The recently formed Ladakh Union Territory has Zanskar ranges in the south and Karakoram ranges in the north. It also shares borders with both Pakistan and China. Its prime location makes it significant and strategically important for India’s national security. Since ancient times till partition between India and Pakistan, Ladakh remained an important point along the silk route. The passes of Ladakh connected some of the economically significant regions of the world, including Central Asia, South Asia and China. Ladakh’s strategic location can be used to flourish new trade routes to meet India’s economic demands. Such a strategically important place shouldn’t be ignored.
Historically, Ladakh includes Gilgit, Hunza, Kargil, Leh and Skardo. Ladakh was the part of strategic Greater Central Asia also since ancient times. Despite the harshness of the land and climate, its location made it a desirable strategic location, which led to several wars fought by the then empires including Russian, Chinese, Tibetan, Persian and Indian to dominate the passes of the region.
As Ladakh lay along the primary line of communication between India and China, Tibetan expansion in mid 600 CE threatened this important trade route, leading to a Tibetan-Chinese struggle that lasted for nearly three centuries. In 722 CE Chinese aid to Baltistan prevented Tibetan domination of the passes into Turkistan.
The Dogra establishment in Ladakh in the 1840’s had several motives, including (1) encircling Kashmir to seize it upon the death of Ranjit Singh and (2) to gain access to the economically lucrative wool trade. To dominate the wool trade the Dogra’s rulers attempted to invade western Tibet – the main source of the wool, which led to Dogra-Tibetan war 1841-42[i]. Further down the timeline, just after the partition of India and Pakistan, the tribal raiders of Pakistan attacked Ladakh and captured Kargil and were planning the capture of Leh. The Indian army confronted the intruders and Kargil was taken back[ii].
Geographically, at present Ladakh is the largest Union territory in India with an area of 59,146 sq. Km. Gilgit Baltistan area occupied by Pakistan is 72,971sq. Km and China held Aksi Chin area is 37,555 sq. Km. Pakistan has given another 5,180 sq. Km to China[iii].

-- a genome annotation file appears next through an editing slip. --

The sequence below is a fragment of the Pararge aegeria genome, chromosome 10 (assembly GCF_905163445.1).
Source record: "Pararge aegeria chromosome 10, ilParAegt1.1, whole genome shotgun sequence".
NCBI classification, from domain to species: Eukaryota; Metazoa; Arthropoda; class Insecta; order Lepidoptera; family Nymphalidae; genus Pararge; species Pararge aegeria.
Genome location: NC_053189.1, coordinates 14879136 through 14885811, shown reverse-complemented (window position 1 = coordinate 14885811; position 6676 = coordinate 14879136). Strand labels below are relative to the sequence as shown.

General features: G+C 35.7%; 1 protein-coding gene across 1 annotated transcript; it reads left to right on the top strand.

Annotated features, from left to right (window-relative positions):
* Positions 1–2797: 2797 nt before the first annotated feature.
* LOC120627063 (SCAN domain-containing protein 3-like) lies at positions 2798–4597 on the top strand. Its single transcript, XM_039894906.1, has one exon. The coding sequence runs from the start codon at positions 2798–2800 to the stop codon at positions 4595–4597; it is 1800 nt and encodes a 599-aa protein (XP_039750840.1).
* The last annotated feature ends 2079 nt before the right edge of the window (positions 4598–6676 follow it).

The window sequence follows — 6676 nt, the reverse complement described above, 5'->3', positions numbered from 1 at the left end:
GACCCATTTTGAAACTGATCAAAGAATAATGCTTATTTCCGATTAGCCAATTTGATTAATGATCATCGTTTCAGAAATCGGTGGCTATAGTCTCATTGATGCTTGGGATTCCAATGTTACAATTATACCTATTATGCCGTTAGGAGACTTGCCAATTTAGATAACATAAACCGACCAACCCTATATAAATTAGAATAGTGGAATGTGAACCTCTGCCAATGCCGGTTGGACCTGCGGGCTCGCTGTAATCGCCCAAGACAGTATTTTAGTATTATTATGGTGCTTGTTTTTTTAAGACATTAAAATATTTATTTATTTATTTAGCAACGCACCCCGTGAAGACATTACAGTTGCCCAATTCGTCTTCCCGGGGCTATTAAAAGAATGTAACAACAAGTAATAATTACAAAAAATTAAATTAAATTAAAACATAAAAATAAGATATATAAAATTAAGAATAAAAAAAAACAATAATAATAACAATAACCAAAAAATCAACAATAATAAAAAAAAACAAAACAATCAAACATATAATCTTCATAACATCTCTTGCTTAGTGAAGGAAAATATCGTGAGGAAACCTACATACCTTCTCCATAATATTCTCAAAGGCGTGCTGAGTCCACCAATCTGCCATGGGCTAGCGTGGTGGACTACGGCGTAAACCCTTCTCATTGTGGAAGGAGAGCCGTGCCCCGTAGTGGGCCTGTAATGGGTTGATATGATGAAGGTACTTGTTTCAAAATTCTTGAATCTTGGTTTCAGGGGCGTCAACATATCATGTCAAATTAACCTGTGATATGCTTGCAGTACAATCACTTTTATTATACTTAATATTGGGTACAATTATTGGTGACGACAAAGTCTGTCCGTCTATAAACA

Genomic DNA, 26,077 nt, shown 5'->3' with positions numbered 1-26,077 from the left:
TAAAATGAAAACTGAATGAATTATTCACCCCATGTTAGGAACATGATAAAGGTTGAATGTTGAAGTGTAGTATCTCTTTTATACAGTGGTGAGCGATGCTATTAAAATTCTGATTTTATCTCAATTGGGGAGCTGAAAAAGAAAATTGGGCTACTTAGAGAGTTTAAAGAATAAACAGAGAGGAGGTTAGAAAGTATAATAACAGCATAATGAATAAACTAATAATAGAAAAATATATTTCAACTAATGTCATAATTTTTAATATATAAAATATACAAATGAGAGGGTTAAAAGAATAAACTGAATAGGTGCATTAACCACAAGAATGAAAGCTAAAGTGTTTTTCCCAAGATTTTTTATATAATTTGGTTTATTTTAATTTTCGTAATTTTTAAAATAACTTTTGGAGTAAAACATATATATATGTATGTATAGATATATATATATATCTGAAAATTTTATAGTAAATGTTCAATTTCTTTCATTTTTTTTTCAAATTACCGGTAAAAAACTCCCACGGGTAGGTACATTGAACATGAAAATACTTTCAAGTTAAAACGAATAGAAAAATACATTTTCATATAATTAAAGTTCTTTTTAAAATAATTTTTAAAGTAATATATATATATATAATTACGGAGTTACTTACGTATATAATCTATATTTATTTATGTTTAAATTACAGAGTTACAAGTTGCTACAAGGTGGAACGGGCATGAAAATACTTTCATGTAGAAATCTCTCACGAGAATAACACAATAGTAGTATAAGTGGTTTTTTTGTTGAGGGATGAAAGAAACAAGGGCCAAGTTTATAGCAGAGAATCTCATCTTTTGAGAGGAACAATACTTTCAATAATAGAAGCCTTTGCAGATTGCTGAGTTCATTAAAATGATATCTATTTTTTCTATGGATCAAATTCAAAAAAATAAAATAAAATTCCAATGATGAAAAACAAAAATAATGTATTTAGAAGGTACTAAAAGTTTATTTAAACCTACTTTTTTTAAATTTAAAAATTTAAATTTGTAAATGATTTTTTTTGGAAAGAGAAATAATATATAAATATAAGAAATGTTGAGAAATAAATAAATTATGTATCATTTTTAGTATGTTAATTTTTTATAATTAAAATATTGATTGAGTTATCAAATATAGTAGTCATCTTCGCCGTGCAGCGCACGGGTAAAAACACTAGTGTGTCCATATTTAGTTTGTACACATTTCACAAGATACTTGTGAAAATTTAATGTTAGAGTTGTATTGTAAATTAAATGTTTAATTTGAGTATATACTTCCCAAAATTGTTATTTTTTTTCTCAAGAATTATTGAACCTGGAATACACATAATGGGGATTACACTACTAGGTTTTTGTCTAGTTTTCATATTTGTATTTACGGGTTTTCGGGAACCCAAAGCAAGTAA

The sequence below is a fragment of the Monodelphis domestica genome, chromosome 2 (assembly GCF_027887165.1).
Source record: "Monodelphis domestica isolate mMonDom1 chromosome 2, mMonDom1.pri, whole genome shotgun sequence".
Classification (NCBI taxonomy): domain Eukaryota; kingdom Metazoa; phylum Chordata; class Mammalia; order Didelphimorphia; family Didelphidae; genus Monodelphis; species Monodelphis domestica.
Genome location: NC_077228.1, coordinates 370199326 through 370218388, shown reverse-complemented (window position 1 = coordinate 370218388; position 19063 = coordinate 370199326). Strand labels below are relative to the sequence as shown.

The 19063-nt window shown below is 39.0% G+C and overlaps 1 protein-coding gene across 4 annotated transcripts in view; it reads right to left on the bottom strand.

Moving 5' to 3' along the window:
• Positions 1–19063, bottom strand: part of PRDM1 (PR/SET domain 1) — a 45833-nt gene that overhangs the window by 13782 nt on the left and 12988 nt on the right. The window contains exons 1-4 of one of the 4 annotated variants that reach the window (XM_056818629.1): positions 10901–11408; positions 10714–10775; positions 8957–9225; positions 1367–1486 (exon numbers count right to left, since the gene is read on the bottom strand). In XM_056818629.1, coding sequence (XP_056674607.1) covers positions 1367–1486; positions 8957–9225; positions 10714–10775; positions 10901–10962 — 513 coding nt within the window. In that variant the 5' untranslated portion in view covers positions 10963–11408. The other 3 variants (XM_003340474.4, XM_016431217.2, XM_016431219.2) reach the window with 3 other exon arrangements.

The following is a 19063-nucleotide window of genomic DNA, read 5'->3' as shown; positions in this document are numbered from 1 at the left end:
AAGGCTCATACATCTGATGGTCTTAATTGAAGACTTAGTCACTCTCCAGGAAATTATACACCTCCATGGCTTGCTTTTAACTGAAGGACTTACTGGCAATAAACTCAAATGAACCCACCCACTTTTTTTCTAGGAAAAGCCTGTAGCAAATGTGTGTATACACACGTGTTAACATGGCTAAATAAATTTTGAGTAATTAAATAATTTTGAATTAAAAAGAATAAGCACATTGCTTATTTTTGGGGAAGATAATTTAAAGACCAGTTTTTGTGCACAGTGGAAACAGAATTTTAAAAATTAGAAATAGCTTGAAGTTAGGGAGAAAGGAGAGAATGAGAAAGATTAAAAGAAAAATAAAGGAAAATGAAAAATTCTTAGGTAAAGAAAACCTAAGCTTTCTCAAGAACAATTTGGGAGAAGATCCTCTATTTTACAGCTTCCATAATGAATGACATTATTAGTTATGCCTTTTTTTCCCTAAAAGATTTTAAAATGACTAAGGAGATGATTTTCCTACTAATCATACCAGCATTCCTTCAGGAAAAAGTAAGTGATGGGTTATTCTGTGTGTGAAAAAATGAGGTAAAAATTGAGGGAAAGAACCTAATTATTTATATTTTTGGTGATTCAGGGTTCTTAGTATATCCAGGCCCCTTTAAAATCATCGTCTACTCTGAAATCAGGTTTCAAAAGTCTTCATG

Dwelling in the lap of high mountain ranges of trans-Himalaya, in proximity to the two adversaries (Pakistan and China), Ladakh has great strategic importance. Moreover, China’s growing cooperation with Pakistan and construction of China Pakistan Economic Corridor (CPEC), all along with China’s continuous attempts of infiltration into Indian territory, Ladakh desperately needs to be looked at critically. Therefore, a strong hold in the region is of vital importance for territorial security and economic growth. In an era of economic expansion, while keeping its passes free for trade, India should use Ladakh’s strategic location to its optimum level, to get rid of socio-economic distresses.
To the north-east of Ladakh lies the Siachen Glacier. Since a long time, Siachen has always been a strategic location[iv]. Keeping it under control is very crucial as it prevents Pakistan and China coming together, thereby confronting any attempt of a pincer move by combined forces of Pakistan and China. Joint action by Pakistan and China has the potential to threaten the Nubra Valley and subsequently Ladakh[v]. Although, there had been many attempts by Pakistan to capture this strategic location but failed due to the solid Indian defences.
Kargil is another strategic location within Ladakh, centred at equidistance from major other vital locations like Skardo, Leh, Srinagar and Himachal Pradesh. It had been and would be a very strategic location for trading. Moreover, it links the Kashmir valley with Leh, which itself is bordered by foreign powers almost from all the sides.